Supta baddhakonasana – Reclining bound angle pose

Starting by lying on your back with your knees bent and feet on the ground. Lower your knees outwards and draw the sole of your feet together. Allow your hips to open as wide as they can. You may like to place a pillow under each knee for support if your hip opening is constricted. Allow your body to rest down. Bring your awareness back to your breath and maintain for 2 to 5 minutes.

 

Vipalita karani – Legs up the wall

Starting in a sitting position along the wall or near the head of your bed.  Slide your legs up the wall and bring your bottom as close as you can to the wall or the bed head. You may like to prop a rolled towel or a pillow under your hip/lower back.   Rest your upper body down the mat.  Spread the arms away from your body and keep the palms faced up.  Close your eyes and bring your awareness back to your breath and maintain for 2 to 5 minutes.

 

Savasana – Corpse pose

Lying on your back, allow some space between your legs and space between your arms and body.  Allow your feet to tilt slightly outwards, and your palms to face up.  You may like to prop a rolled towel or pillows under your knees, neck, or your back.  Once you settle yourself in this position, close your eyes and bring your awareness to your breath.  Relax your shoulders, arms, hips and legs.  Soften your face, releasing any tension that you maybe keeping in your jaw, the eye brows or the forehead.  Let your eyes rest down deeper into their sockets.  Bring your focus to your breath, feeling the inhalation and exhalation as you breath though your nose.   Notice the sensation of air passing in and out of the nostrils.  Notice the air passing the back of your throat and filling the lungs.  Notice your chest expand.  Similarly as you exhale notice your chest relaxing, the air releasing from the lungs and the air passing  through the back of your throat and out the nostrils.  Stay with the path of your breath until you feel centered and relaxed.  If any thoughts pop up, let it pass without much consideration.  Let the thoughts pass through with out contemplation to the thoughts, then bring  your self back to your breath once again.  Maintain this for 5 minutes.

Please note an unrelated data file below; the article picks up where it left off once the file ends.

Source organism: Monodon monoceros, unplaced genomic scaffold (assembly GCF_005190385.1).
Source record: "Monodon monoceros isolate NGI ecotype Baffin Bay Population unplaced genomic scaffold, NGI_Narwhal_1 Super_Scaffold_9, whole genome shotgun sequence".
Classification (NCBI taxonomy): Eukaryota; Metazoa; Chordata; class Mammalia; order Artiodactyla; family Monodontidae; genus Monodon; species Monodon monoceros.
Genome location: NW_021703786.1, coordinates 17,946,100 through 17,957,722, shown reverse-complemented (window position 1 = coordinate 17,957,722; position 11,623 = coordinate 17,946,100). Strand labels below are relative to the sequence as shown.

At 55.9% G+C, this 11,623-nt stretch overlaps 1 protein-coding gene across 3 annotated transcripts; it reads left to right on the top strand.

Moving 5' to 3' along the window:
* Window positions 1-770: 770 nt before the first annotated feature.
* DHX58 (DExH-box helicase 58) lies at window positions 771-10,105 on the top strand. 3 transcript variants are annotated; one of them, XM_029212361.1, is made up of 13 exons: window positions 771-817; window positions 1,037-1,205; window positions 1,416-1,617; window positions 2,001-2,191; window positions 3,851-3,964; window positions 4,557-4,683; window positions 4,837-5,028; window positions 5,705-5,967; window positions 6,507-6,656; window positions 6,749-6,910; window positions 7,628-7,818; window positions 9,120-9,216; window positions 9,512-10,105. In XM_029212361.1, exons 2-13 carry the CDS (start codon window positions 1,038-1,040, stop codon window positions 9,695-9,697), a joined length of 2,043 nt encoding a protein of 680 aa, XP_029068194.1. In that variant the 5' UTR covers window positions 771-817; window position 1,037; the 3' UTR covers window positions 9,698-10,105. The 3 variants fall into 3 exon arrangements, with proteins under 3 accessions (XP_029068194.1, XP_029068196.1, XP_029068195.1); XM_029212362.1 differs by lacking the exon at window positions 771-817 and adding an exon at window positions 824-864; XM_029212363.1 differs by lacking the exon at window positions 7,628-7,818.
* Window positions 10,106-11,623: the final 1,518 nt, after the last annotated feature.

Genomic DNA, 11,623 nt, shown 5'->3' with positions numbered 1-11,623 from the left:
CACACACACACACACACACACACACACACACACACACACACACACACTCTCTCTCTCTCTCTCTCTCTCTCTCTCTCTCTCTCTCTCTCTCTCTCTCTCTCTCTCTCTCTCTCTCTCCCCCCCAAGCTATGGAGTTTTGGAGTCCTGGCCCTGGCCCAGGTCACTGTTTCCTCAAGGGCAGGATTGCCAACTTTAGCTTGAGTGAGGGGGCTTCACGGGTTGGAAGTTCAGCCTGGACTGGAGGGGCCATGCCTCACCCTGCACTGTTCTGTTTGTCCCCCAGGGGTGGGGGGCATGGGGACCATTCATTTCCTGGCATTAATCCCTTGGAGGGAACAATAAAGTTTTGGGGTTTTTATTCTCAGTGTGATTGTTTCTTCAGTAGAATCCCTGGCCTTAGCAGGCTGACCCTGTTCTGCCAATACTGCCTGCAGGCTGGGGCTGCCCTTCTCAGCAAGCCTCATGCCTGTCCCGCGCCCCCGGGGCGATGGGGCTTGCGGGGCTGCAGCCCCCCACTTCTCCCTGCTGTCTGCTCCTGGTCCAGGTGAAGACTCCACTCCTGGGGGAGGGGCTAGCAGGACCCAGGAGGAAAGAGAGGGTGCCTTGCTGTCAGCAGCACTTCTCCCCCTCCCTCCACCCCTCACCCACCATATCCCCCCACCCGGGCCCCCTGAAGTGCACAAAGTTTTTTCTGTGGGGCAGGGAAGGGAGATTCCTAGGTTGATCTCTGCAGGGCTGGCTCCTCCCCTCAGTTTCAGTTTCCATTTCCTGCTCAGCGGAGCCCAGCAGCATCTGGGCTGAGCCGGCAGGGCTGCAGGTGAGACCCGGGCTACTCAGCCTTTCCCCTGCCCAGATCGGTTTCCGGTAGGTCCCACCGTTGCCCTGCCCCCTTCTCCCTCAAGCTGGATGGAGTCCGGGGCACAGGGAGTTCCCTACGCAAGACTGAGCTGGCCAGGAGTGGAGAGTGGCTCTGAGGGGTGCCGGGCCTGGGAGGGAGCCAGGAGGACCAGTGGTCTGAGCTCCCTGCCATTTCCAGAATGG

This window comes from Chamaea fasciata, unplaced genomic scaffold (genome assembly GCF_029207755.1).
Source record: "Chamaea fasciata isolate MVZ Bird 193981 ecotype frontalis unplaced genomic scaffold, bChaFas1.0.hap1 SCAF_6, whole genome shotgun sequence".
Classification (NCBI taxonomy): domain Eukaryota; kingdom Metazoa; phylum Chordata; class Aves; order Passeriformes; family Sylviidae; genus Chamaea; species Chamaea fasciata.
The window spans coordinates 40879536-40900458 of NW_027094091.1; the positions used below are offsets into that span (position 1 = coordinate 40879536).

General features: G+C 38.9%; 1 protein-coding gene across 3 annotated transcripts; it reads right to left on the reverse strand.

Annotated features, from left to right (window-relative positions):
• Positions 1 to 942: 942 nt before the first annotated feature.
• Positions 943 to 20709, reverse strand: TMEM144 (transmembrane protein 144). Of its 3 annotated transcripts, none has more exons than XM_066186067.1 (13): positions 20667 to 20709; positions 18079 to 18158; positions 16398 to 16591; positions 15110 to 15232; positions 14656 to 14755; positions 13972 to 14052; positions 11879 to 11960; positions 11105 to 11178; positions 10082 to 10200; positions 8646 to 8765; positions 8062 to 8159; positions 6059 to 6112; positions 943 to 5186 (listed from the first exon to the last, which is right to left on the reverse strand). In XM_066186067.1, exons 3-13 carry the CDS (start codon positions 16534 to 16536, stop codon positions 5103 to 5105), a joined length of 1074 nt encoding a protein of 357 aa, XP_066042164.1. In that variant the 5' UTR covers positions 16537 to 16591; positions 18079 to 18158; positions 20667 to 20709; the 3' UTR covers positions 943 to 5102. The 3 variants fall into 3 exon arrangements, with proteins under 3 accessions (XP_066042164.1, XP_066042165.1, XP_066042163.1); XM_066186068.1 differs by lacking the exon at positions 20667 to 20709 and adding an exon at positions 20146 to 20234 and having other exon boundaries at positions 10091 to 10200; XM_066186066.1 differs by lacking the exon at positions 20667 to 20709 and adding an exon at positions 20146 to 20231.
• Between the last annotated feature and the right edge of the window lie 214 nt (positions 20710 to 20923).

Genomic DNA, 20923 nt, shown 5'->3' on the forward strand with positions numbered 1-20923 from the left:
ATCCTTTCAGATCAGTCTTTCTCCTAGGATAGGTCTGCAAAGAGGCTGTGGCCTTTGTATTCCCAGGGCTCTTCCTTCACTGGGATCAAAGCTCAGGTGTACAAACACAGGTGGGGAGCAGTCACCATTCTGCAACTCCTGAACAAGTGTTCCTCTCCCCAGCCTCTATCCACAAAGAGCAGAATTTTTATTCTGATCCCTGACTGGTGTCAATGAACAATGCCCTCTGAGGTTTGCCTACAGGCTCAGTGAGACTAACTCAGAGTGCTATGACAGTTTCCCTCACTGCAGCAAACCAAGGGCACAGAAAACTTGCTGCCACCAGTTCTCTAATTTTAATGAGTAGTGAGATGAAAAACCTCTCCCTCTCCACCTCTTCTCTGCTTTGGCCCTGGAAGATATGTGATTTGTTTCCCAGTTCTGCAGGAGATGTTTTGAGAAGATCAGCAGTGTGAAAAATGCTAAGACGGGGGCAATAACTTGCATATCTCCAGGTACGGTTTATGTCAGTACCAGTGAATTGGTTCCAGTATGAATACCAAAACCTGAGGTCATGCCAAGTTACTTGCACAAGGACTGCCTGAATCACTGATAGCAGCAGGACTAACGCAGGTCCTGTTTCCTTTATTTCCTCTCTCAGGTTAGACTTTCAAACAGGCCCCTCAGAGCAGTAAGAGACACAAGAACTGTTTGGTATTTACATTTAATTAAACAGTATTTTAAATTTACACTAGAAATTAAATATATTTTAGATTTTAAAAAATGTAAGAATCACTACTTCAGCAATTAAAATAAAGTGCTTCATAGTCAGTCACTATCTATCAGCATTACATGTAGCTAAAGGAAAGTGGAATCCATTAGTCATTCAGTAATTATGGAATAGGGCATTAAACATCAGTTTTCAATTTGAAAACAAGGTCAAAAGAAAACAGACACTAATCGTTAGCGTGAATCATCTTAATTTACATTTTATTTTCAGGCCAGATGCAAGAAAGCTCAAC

At this stage your body and mind should be much more relaxed then at the beginning of practice. 

Allow yourself not to be distracted by lights, mobiles, or TV and have a restful sleep!  Good night, and sweet dreams.

*Featured photo source: alignedmodernhealth.com

ABOUT THE AUTHOR

Melissa Kuwahata Daswani
Founder, Yoga Bliss Gambia and Yoga Bliss Creations
Melissa Daswani is a professional yoga teacher trained and accredited in Hatha Yoga from Rishikesh, India. She was introduced to yoga in the early adolesce by her mother who often practised yoga at their home and still continues to practice to date.
Melissa started to indulge in yoga with a keen interest in her 20’s after researching the benefits of practising yoga.
In order to expand her knowledge and practice, she initially enrolled on official training in India during 2009. Her initial stint in yoga teaching began in 2012 in Togo, followed by expanding in the Gambia from 2016. Melissa’s style of teaching incorporates the fundamental and crucial steps of yoga called Hatha yoga, which encompasses the basis of all other styles of yoga. Melissa believes that every individual has something to gain from Yoga which is not limited to mental, physical or spiritual.
Yoga is not a religion but more a spiritual exercise as well as a practice that can universally be incorporated into your daily routine. Melissa offers regular weekly classes in Fajara, the Gambia, which is open to all levels.
She also runs a weekly beach yoga class which is very refreshing and energizing.
It’s her love and dedication towards teaching which allows her the opportunity to share the essence of yoga and its benefits to people from all walks of life.
Whether you reside in the Gambia or a visitor in The Gambia, Yoga Bliss Gambia would love to welcome you to their next class.